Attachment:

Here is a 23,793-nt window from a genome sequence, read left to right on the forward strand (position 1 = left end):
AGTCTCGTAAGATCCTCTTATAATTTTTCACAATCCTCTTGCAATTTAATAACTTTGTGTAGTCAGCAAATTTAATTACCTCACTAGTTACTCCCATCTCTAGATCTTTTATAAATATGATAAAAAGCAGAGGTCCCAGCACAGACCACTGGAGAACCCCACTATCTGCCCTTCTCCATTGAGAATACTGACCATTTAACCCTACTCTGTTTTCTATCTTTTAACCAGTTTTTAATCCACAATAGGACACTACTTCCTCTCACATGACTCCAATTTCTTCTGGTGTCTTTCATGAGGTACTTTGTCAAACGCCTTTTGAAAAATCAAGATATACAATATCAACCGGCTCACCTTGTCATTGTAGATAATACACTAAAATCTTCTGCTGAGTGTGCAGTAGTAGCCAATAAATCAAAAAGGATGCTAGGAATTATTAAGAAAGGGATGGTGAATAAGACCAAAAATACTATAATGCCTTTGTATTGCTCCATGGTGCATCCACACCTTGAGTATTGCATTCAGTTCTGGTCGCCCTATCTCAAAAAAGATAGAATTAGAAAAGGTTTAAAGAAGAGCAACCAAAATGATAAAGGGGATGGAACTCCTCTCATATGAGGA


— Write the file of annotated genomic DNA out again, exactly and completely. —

Here is a 23,793-nt window from a genome sequence, read left to right on the forward strand (position 1 = left end):
AGTCTCGTAAGATCCTCTTATAATTTTTCACAATCCTCTTGCAATTTAATAACTTTGTGTAGTCAGCAAATTTAATTACCTCACTAGTTACTCCCATCTCTAGATCTTTTATAAATATGATAAAAAGCAGAGGTCCCAGCACAGACCACTGGAGAACCCCACTATCTGCCCTTCTCCATTGAGAATACTGACCATTTAACCCTACTCTGTTTTCTATCTTTTAACCAGTTTTTAATCCACAATAGGACACTACTTCCTCTCACATGACTCCAATTTCTTCTGGTGTCTTTCATGAGGTACTTTGTCAAACGCCTTTTGAAAAATCAAGATATACAATATCAACCGGCTCACCTTGTCATTGTAGATAATACACTAAAATCTTCTGCTGAGTGTGCAGTAGTAGCCAATAAATCAAAAAGGATGCTAGGAATTATTAAGAAAGGGATGGTGAATAAGACCAAAAATACTATAATGCCTTTGTATTGCTCCATGGTGCATCCACACCTTGAGTATTGCATTCAGTTCTGGTCGCCCTATCTCAAAAAAGATAGAATTAGAAAAGGTTTAAAGAAGAGCAACCAAAATGATAAAGGGGATGGAACTCCTCTCATATGAGGA